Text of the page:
The 2010 F1 season’s best pass was executed by Jenson Button in Montreal. This year, in a sea of fake passing, he stole the show again with a brilliant deceptive move on Nico Rosberg at the Turkish Grand Prix.
The action begins at Turn 11 on the 22nd lap of the race (see track layout below). Nico Rosberg in the Mercedes is leading Fernando Alonso’s Ferrari, with Jenson Button’s McLaren lurking behind them. The straight after Turn 11 was the designated zone at Istanbul Park for using the movable rear wing, and because Alonso had been within one second of Rosberg at the detection point further back, he was allowed to open the Ferrari’s wing, lose a ton of drag, and sail past Rosberg.
There have been about a thousand passes like this at every Grand Prix this year, but this was different. Noticing the opportunity—similarly to how he overtook Alonso in Montreal last year—Button suddenly accelerated in Alonso’s slipstream and followed him past Rosberg on the left side of the Mercedes, without the aid of his movable rear wing. Clever, yes, but he was about to face the slow combination of Turns 12, 13, and 14, where Rosberg still had the advantage, and this is where he made the second act of his move.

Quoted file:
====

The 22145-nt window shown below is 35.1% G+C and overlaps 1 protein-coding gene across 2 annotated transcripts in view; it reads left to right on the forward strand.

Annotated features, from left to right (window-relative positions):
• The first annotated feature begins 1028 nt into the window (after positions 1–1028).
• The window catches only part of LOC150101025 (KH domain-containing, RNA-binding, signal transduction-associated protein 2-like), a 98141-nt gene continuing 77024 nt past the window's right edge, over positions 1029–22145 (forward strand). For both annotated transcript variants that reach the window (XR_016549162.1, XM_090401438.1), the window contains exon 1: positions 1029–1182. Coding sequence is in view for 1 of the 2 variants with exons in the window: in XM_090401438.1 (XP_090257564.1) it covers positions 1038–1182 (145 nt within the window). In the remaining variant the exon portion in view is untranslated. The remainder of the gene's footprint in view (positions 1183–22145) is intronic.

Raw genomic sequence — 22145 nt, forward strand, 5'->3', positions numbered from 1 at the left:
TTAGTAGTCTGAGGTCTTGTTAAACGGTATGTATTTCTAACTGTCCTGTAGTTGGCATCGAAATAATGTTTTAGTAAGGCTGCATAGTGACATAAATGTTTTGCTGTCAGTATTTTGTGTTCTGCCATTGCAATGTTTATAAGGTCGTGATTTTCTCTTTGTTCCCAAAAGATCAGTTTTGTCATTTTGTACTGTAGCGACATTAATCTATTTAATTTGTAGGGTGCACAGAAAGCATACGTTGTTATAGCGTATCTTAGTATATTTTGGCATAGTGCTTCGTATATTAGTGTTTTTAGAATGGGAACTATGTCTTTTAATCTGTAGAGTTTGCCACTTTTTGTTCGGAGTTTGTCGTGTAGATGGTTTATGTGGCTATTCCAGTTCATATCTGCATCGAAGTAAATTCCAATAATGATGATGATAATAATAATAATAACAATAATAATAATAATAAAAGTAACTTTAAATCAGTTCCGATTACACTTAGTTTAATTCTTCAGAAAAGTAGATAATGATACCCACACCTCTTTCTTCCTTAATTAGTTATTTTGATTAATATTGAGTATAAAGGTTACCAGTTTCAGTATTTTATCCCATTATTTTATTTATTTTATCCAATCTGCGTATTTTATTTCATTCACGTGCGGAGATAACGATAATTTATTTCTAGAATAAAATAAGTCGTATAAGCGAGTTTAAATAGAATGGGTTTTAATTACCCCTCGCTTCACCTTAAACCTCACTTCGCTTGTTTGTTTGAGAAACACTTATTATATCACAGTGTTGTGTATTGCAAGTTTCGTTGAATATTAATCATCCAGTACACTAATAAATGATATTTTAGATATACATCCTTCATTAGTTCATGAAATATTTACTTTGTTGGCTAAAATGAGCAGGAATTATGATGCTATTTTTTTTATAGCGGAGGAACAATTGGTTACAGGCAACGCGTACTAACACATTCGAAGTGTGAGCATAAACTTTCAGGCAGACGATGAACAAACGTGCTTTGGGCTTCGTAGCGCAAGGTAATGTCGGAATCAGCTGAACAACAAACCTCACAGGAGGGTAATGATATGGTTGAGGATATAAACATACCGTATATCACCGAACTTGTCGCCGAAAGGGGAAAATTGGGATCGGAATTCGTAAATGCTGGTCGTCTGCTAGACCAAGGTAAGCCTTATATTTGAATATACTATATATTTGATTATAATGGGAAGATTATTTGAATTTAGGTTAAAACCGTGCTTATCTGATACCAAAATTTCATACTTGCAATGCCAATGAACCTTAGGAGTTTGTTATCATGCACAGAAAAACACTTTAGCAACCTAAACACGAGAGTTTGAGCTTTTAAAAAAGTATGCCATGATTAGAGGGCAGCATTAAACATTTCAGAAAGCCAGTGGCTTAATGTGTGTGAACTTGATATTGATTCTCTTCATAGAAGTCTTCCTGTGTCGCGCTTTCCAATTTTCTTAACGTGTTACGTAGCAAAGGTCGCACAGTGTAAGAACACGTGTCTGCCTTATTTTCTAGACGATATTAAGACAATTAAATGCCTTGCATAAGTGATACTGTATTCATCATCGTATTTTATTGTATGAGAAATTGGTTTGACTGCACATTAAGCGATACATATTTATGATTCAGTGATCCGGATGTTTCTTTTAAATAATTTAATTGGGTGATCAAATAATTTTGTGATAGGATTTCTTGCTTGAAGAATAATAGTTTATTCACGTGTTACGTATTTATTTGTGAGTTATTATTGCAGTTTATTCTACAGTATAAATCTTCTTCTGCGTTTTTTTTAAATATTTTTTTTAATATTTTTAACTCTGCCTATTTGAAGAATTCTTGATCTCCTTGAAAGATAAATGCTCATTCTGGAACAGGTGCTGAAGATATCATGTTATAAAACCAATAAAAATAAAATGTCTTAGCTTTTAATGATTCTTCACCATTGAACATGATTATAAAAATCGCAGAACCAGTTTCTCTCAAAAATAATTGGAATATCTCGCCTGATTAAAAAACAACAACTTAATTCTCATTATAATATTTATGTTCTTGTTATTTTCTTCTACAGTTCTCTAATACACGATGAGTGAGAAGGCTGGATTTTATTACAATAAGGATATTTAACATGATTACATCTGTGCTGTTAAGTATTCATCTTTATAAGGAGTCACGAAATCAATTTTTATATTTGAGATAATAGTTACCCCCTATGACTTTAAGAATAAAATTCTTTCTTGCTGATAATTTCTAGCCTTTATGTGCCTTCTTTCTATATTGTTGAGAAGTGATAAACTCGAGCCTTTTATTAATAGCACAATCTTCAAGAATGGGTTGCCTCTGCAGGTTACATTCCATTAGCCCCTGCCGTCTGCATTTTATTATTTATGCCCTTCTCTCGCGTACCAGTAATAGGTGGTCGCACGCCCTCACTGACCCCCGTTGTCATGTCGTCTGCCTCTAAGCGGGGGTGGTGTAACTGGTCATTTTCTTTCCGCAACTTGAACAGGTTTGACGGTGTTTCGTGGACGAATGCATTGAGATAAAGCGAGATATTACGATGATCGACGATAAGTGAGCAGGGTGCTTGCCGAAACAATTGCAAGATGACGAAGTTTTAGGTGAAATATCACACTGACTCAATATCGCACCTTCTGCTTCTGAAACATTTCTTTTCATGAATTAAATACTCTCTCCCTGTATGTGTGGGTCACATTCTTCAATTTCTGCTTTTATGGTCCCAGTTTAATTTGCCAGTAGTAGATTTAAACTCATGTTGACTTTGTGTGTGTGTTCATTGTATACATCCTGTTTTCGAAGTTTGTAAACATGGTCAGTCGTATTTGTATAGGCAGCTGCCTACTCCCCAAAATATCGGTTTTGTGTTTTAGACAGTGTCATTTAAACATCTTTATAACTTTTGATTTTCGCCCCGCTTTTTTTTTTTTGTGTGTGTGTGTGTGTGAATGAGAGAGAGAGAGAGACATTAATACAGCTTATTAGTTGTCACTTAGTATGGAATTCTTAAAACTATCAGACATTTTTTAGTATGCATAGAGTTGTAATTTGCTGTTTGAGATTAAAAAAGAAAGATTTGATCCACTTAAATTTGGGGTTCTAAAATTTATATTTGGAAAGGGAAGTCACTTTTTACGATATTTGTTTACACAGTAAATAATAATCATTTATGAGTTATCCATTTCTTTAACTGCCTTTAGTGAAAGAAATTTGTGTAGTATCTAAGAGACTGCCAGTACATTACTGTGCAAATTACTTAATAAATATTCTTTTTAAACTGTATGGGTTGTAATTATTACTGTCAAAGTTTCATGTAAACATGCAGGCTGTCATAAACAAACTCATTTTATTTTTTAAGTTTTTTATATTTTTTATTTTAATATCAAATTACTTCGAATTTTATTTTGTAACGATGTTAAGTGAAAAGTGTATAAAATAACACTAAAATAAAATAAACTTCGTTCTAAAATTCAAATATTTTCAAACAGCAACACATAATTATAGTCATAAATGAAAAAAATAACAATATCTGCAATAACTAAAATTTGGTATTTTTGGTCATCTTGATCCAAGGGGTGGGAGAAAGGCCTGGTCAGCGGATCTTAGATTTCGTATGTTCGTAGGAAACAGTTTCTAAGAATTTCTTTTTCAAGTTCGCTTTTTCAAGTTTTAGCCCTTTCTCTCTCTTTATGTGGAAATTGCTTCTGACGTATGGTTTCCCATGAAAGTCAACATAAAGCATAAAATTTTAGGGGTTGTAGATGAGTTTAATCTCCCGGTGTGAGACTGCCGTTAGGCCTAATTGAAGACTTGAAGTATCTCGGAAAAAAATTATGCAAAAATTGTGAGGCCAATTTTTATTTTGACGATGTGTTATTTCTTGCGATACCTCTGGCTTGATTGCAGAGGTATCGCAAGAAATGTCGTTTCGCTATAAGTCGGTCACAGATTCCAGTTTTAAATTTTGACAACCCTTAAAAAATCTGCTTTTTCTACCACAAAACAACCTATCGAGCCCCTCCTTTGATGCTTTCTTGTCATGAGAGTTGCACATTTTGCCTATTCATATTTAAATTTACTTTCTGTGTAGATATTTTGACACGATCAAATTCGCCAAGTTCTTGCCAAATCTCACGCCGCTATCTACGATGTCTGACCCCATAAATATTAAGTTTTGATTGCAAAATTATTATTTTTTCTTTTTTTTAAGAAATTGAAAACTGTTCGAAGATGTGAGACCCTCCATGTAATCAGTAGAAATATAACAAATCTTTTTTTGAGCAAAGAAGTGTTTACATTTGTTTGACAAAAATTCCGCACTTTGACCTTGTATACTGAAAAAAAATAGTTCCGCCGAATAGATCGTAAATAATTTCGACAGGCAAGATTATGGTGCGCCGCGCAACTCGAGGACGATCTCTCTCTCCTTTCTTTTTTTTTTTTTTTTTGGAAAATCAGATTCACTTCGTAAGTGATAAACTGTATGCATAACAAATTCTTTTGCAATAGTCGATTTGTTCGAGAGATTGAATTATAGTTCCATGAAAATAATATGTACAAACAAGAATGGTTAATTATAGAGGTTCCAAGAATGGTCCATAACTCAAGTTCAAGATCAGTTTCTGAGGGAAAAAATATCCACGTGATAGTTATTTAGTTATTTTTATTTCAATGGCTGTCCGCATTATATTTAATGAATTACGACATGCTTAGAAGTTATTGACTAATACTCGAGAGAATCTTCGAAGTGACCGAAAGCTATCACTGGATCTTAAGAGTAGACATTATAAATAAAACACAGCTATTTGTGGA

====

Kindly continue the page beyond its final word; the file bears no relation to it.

He stayed on Rosberg’s left side in Turn 12 and the entrance to 13, lulling him into controlling the angle for the inside line of Turn 14, the corner leading onto the pit straight. Then, with a lightning flick right in the middle of Turn 13, he crossed over to Rosberg’s right side, leaving him protecting a line the McLaren would never travel. As his coup de grâce, Button then drove clean around the outside of the Mercedes.
Unfortunately, the vision mixer picked the exact moment of Button’s flick in Turn 13 to switch between cameras—look closely at 00:19 and you can see how the McLaren and the Mercedes abruptly trade places—so there’s no outside footage of his pass. But the view from Button’s cockpit camera, which begins 39 seconds into the video, shows his move in all its glorious elegance. And it had nothing to do with this year’s attacking gimmicks.
Illustration of Istanbul Park by Will Pittenger